COOPERSTOWN — Members of the public will get their say about Otsego County’s plan to hire a county administrator, as the Board of Representatives has set a public hearing for 9:30 a.m. Wednesday, Dec. 4, in the county meeting room on the second floor at 197 Main St.
The board unanimously approved the hearing on a local law to create the position at its November meeting.
Rep. Keith McCarty, R-Richfield, Springfield, was not at the meeting.
There will also be public sessions at 7 p.m. Thursday, Nov. 14, at Oneonta City Hall on Main Street in Oneonta and 7 p.m. Tuesday, Nov. 19, at the Otsego County Courthouse on Main Street in Cooperstown. *
The proposed law will be voted on Dec. 4, during the board’s monthly meeting.
Intergovernmental Affairs Chair Meg Kennedy, C-Hartwick, Milford, New Lisbon, said her committee came up with the job description for an administrator after nearly two years of committee meetings studying the structure of local governments in Otsego, and around the state.
She said the committee learned Otsego was unique in New York, with the structure of a legislature but the voting proportions of a board of supervisors, and no executive branch, other than a board chair.
IGA committee members spoke at length during their committee report, about the process of picking an administrator over a county executive, which would have required Otsego to adopt a county charter.
Kennedy said there will be two public information forums before the public hearing and board vote, one in Oneonta, and one in the courthouse next door to the county offices in Cooperstown. The days and times for those meetings will be announced soon, she said.
The position is expected to have a salary of about $100,000 plus about $50,000 in benefits and taxes, and will require candidates to have experience in public administration.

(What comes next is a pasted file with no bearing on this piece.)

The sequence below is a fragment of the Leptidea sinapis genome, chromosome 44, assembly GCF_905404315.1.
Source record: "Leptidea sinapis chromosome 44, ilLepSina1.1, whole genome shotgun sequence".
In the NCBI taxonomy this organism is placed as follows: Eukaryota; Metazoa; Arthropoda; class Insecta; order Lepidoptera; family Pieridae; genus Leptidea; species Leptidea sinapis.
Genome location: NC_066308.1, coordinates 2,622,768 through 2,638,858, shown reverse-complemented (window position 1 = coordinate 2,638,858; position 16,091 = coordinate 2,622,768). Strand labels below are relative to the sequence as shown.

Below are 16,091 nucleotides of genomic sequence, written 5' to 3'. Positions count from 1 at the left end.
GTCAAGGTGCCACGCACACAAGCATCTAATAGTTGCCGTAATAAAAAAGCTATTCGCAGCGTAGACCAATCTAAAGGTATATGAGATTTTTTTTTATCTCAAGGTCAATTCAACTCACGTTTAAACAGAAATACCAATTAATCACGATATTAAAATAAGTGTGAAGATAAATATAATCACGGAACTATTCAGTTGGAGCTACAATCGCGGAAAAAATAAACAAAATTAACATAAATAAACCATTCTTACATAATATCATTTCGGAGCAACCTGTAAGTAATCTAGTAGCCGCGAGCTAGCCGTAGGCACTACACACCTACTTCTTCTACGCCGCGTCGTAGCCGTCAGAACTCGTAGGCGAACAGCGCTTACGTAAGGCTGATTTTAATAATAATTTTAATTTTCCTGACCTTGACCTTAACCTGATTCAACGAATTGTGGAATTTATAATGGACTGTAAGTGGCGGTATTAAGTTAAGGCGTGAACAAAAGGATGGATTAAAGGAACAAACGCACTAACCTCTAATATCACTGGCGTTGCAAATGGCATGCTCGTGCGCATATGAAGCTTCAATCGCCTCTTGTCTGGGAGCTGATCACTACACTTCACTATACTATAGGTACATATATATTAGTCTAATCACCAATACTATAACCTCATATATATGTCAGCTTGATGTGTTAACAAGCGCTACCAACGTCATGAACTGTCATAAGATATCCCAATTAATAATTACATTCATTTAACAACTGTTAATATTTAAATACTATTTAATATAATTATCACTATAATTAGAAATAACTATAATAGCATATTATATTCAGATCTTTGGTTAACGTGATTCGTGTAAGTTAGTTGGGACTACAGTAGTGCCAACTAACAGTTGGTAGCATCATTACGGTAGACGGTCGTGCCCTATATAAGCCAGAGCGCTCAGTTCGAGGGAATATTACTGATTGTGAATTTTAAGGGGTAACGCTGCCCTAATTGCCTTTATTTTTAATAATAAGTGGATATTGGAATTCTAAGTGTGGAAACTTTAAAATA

Other than the committee report, the longest conversation about the position Wednesday, came when several members objected to a narrow list of majors a candidate could have degrees in to qualify. The long dispute, at the end of a meeting more than four hours long, was finally broken with the addition of a qualifier in the requirements.
A county administrator would report to the board chair and greater Board of Representatives. The administrator would not “diminish the authority of the county Board of Representatives,” but would instead act as a day-to-day overseer and manager of county affairs.
Budget, grants and coordination with department heads would be among the position duties.
The board also set a public hearing for the 2020 budget for 6 p.m., Tuesday, Nov. 26, in the courthouse.
The board also discussed the proposed 5 cent fee on using paper bags, which the state passed as part of its plastic bag ban. The state law, which goes into effect March 1, allows municipalities to opt-in on the paper fee. However, only a few areas around New York City have opted in so far, with about half of all upstate counties declining the option already.
The fees would be split between state and county conservation efforts, with county money earmarked for reusable bag purchase and distribution, especially to low-income residents.
Board Vice Chair Gary Koutnik, D-Oneonta, said the state law was poorly written, but opting in was the right thing to do, and would send a message, since so few counties have done so.
“I think we should start out by stipulating the law as written by Albany is one of the poorest-written and least-thought-out laws we have seen in a long time,” he said. However, he called the issue a “slam dunk” and said Otsego could use the passage as leverage to get changes in a rewritten law.
Several other representatives replied they thought there was more leverage in not passing a flawed law, and instead telling the state why there are no opt-ins.
Finally, supporters of opting in agreed to table the proposal and attempt to encourage the state to rework the law.
Greg Klein, staff writer, can be reached at firstname.lastname@example.org or 607-441-7218.
*changed at 8:30 a.m. Nov. 14 to add in additional public hearings